Graham Reid | | 7 min read
New Zealand singer-songwriter Simon Comber seems to have a confident mainline into those places where few others venture: insecurity articulated in small details, astutely observed slice-of-life images which suggest more than they say, and an honesty which is soul-baring and yet guarded at the same time.
He really is someone special and although Elsewhere missed his debut album (Pre-Pill Love of 2006, recorded in Dunedin with Graeme Downes), his second Endearance recorded in Auckland with Dale Cotton was an exceptionally mature work.
And more recently he has released the fine EP The Right to Talk to Strangers which again Elsewhere has embraced and recommends.
Comber is taking his songs on the road through New Zealand (dates below) but here, as expected, he thoughtfully and with wit, answers the Famous Elsewhere Questionnaire.
The first piece of music which really affected you was . . .
On one hand it would be some of the hymns as sung by myself and the other pre-pubescent school children at a catholic primary school mass. Oh the untainted voices, oh the mystery of what went on in the sacristy! Not all the hymns we sang back then still affect me the way Amazing Grace does, so let’s go with that! (I really hope it wasn’t something less transcendent like “All Things Bright and Beautiful”). On the other hand it would be the odd song that stuck out in my parents’ record collection. They listened to Abba, Bread, Neil Diamond and Nana Mouskouri. Those were the days my friend.
Your first (possibly embarrassing) role
models in music were . . .
That’s a 3-way tie between the music videos for early 80’s Bon Jovi, same-era vids for Dire Straits, and Tom Cruise’s slick cocktail pouring moves in (duh) the movie Cocktail. Let me explain: The Cocktail soundtrack was one of the first cassettes I bought and I remember playing air guitar to the opening song on the album, Starship’s ‘Wild Again.’ Without having seen any footage of them perform, the only cues I had in my mind regarding the performance mojo that got the girl was Cruise tossing a cocktail shaker in the air. Who would’ve thought he would in later years become my religious role model too?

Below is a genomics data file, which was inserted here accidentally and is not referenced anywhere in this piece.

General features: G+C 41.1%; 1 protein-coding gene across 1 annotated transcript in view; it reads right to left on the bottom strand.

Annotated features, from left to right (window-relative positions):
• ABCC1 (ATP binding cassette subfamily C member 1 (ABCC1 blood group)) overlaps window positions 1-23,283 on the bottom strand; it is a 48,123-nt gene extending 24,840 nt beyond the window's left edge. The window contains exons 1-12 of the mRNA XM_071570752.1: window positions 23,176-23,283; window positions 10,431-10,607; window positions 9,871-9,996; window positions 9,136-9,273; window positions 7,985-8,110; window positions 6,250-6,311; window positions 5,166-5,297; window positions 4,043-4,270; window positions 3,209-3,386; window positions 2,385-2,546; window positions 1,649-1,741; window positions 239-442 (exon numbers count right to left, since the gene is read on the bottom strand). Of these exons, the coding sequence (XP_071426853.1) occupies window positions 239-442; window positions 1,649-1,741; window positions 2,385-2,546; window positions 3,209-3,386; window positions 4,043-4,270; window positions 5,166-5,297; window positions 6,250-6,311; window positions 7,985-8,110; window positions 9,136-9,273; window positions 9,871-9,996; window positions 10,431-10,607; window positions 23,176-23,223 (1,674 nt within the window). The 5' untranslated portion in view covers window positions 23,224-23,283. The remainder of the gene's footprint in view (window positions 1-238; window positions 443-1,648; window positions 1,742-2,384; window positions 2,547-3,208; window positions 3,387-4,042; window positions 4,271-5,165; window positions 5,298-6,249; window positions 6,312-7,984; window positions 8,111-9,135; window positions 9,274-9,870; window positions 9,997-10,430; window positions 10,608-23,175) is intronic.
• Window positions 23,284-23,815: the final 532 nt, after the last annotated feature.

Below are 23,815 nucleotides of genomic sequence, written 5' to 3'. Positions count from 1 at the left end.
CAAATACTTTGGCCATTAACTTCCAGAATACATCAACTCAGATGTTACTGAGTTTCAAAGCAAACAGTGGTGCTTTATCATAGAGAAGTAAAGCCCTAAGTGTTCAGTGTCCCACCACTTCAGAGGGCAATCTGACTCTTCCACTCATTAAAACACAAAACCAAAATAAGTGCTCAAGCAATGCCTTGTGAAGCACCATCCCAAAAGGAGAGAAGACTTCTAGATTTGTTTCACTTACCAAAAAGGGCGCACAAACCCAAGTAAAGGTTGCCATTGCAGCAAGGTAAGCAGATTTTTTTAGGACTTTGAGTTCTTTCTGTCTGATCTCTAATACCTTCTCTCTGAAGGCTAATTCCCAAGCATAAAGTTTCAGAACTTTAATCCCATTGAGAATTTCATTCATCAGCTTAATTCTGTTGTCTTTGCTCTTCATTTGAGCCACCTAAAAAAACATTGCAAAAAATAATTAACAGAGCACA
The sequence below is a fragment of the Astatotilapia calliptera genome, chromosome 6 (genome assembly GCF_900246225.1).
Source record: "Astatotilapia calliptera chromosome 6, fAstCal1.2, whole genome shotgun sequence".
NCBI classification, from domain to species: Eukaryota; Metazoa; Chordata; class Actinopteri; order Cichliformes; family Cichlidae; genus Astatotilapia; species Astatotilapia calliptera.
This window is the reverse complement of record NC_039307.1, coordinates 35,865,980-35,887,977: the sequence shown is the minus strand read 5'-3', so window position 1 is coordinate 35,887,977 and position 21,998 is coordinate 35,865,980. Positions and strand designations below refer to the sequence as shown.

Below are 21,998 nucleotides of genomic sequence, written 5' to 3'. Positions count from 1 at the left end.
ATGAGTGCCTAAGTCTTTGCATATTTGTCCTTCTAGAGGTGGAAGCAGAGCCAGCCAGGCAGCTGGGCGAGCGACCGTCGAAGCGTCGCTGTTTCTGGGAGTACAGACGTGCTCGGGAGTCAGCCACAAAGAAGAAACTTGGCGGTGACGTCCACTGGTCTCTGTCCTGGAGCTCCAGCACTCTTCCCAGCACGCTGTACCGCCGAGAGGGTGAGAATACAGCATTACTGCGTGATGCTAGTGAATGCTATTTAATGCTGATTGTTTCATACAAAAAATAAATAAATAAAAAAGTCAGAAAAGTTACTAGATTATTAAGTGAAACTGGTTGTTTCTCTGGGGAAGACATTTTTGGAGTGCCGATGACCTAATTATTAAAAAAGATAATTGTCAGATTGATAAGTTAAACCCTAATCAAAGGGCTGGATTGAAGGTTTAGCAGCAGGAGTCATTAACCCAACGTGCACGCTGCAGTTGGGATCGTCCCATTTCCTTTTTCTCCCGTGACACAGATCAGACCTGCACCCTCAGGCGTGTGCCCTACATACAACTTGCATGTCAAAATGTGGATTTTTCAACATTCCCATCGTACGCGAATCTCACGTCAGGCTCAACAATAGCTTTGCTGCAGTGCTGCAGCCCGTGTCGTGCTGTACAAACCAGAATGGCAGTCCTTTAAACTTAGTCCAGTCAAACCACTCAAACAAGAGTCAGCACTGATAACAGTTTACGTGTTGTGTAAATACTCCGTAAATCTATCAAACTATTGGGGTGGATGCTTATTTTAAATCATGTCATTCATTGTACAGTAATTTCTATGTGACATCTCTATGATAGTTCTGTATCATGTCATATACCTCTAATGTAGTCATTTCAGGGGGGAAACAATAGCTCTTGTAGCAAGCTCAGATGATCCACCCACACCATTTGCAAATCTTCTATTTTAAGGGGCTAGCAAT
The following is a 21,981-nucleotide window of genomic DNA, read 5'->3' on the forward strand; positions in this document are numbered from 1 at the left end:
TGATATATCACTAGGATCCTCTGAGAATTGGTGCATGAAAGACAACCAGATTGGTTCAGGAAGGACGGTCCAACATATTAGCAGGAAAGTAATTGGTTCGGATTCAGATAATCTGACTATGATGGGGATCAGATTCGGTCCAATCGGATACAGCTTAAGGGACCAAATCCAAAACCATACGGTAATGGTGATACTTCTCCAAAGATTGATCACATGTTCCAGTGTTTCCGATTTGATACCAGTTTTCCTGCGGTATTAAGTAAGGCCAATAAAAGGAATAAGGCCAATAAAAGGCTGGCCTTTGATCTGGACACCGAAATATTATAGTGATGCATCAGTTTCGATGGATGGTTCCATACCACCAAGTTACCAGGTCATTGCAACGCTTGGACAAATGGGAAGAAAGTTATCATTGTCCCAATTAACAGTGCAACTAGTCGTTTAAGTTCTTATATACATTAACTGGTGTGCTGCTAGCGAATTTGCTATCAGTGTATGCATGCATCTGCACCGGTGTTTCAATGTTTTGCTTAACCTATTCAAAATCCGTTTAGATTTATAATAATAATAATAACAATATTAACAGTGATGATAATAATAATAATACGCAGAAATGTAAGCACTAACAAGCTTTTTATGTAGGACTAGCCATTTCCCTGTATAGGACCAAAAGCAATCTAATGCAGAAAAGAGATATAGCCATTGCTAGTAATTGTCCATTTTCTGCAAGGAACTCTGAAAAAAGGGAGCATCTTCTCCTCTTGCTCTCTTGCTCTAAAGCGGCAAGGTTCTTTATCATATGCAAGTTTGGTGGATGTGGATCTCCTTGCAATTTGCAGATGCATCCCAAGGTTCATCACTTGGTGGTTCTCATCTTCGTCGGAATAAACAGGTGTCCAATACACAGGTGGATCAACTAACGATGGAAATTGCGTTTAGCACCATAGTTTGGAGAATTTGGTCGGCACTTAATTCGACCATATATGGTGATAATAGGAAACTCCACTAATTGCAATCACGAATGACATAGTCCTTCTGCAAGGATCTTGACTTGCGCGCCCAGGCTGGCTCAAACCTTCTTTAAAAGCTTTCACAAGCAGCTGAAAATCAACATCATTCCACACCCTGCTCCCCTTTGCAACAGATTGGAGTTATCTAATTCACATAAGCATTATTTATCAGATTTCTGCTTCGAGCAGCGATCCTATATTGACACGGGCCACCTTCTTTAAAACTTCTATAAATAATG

Lennon or Jagger, Ramones or Nirvana,
Madonna or Gaga, Jacko or Jay-Z?
Lennon, Ramones, Haunted Love, Jacko
If music was denied you, your other
career choice would be . . .
Well I probably have as many literary heroes as musical ones. In fact this year I have read far more than I have listened. Writing seems kind of the ultimate to me. Finishing a novel seems like a humungous endeavour though, in a whole other ballpark as far as sheer discipline and the isolation needed to get anything done. I would love to try getting words to survive on the bare page without musical accompaniment in another lifetime (though the thought of trying to do so terrifies me.)
The three songs (yours, or by others)
you would love everyone to hear are . .
G. Frenzy- Kids Sleep in the Car (which is why I recorded a cover of it on my new E.P); John Vanderslice – Keep the Dream Alive, Judee Sill – Dreams Come True
Any interesting, valuable or just plain
strange musical memorabilia at home?
A very slim book of poetry co-written by Patti Smith and Tom Verlaine entitled ‘The Night.’ They take turns writing alternate stanzas, Smith the odd, Verlaine the even. It took me a while to appreciate it for what it was: a series of stanzas of no fixed length, through which flows the blood of Rimbaud and Dylan (particularly the liner notes to his mid 60’s albums.) NYC’s very own delusion of the senses! (p.s – not as good as Rimbaud).
The best book on music or musicians you
have read is . . .
‘White Bicycles – Making Music in the 1960’s’ by Joe Boyd. So just so I’ve got this straight Joe, not only were you at the Newport Folk Festival when Dylan went electric, but you were also in Britain at the right time to help make the most vital records of the British folk revival (even though you were a YANK!)? Yep – Boyd is one hell of a dude. This book is absolutely chock full of inspiring stories and amazing anecdotes, and it’s also a timely reminder to someone like myself that musicians and songwriters are rarely (if ever) the only people responsible for great records finally getting made.